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Thread poster: RHELLER
| Coining new words... || Nov 24, 2005 |
My two cents:
I honestly don't think that there is often the chance to coin a new word. It may have to do with my field of specialization, but I don't think I've ever, in the many years I've been translating, encoutered a situation, in which I felt the need to create a new word. I also think that if I ever do come across the odd term that I feel doesn't even have an approximate match in the target language, I will probably go right ahead and coin a new one - very much conscious of the fact that I am doing so for the first and probably last time in my career.
On the other hand, legal translations very often contain concepts and institutions that do not exist in the target language/culture. I - and many of my colleagues - often have to leave the name as is and provide a short explanation in brackets. I can't imagine coming up with a previously non-existing word instead of just describing the term: I would feel like I would be cheating.
IMHO, the main point of translating is to convey the meaning of the source text in the target language. This is not accomplished by coining new terms that are just as incoherent as the source (and in many cases even more so).
I think that if a translator is regularly creating words (or even more frequently than once or twice), this is a sign that the translator is not doing enough research into the matter and giving up too easily. Languages are amazingly flexible and able to convey the most diverse ideas, if you just give them a chance.
[Edited at 2005-11-24 13:41]
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| | RHELLER
Local time: 23:34
French to English
| thanks for many interesting comments || Nov 25, 2005 |
Please excuse the late response. Yesterday was a special day in the U.S. - no working allowed. Just cooking, eating, spending time with family and friends. Yes, it is true. Even in the U.S., we occasionally take a day off.
I enjoyed reading the variety of comments, like:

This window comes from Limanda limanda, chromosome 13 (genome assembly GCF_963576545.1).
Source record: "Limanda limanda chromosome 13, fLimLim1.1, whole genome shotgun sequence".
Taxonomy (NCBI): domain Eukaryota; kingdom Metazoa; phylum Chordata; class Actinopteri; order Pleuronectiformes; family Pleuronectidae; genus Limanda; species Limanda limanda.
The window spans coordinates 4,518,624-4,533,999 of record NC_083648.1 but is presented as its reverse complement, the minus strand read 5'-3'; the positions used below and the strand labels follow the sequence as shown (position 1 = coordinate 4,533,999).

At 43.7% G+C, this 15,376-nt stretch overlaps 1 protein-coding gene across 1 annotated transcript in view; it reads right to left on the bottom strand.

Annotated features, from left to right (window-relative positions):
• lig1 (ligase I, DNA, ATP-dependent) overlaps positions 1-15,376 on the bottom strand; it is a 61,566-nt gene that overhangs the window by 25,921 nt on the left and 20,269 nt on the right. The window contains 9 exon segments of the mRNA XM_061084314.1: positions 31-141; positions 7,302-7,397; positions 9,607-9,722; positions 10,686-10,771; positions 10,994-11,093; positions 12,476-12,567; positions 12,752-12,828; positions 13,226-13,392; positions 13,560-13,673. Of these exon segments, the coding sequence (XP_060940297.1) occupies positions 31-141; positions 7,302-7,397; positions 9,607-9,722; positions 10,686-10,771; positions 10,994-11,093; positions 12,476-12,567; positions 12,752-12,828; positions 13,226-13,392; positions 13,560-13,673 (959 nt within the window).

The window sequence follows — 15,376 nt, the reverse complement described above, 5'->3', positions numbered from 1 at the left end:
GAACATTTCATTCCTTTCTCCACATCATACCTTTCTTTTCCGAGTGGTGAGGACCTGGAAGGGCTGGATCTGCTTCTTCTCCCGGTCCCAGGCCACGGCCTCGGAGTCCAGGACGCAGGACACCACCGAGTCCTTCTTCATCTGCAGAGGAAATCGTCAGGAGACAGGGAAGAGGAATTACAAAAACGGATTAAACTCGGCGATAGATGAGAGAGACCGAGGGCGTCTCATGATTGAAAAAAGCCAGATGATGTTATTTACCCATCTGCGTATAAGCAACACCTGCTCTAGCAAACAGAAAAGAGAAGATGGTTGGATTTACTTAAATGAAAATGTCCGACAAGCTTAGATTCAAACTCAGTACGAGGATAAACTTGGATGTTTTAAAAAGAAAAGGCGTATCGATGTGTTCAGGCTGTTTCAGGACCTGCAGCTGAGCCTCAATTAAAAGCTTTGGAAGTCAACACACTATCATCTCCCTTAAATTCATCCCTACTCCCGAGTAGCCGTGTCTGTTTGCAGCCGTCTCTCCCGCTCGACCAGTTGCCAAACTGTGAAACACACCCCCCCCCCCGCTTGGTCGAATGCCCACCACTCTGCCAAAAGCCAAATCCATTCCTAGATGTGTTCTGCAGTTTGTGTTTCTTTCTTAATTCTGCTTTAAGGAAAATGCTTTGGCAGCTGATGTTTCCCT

Fareedeh said, "I suggested my colleagues (have) one site in internet to be designated to collect such terms, but until now I couldn't find and propose one mechanism in order to this idea be realized."
what a wonderful idea for the future of your language and a helpful tool for those who come after you! I know you struggled with finding appropriate terms to convey modern business terminology - even WE don't understand it all
Thanks Jeff, Michael Picone's book on the evolving French language looks interesting.
Derek brings up an opinion that is shared by many who translate INTO English. We really do not have to deal with this issue often...because many of the "new" terms are created in English, originating in the IT or business world.
That is precisely why I thought the propiska question was a good example for us to discuss.
I have been criticized in the past for my serious attitude. I apologize if that, in some way, makes this dialogue more difficult.
Here is my "response" but I am not defending any particular point of view; these are just my ideas.
1) deregister is not in my dictionary. is it in yours? if so, which dictionary are you using?
2) academic discussion, by definition, is "theoretical or speculative without a practical purpose or intention".
3)"But at least now I do know what you're driving at."
Really Andy? even though I specifically said I wasn't driving at anything? are you a mind reader?
Andy goes on to say "Simply because it isn't up to us. Translators (the same as "academics" in France or Spain) do not decide what comes into the language or what leaves."
This goes right to the heart of the issue and that is up for discussion IMO. So, have we advanced at all in this discussion? Perhaps we should use the new proz polling feature to ask our colleagues, "have you ever coined a new term while translating?"
or "should translators only use words in dictionaries?"
2 interesting sites:
podcast, supersize, offshoring
Bon (good) weekend to everyone!
[Edited at 2005-11-25 18:10]
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| | Charlie Bavington (X)
Local time: 06:34
French to English
| Deregister is in the OED || Nov 26, 2005 |
with the meaning "to remove from a register".
Which I must say, if it wasn't in the dictionary, is the meaning I would infer from de + register, i.e. the opposite of register.
I will concede that to use "deregister" in isolation for "propiska" might be a mistake inasmuch as it wouldn't be clear what sort of register was being referred to, but in this particular case, deregister seems a good starting point.
Not sure how that helps the rest of the discussion, though
| Already into the SOED. || Dec 28, 2005 |
[Russian = registration, residence permit, from propiskat' to register.]
In the Soviet Union and post-Soviet Russia: a permit entitling a person to reside (and therefore work) in a particular city or town.
Excerpted from The Shorter Oxford English Dictionary
Rita Heller wrote:
This seems to be a very hot topic for translators.
Definition: A new word, expression, or usage
My question for all of you: should the translator be the one to coin new terms? or should this be left to specialists in the field?
and: what should a translator do when no term in the target language accurately describes the source-language term? We recently had such an example in English monolingual kudoz, coming from the Russian.
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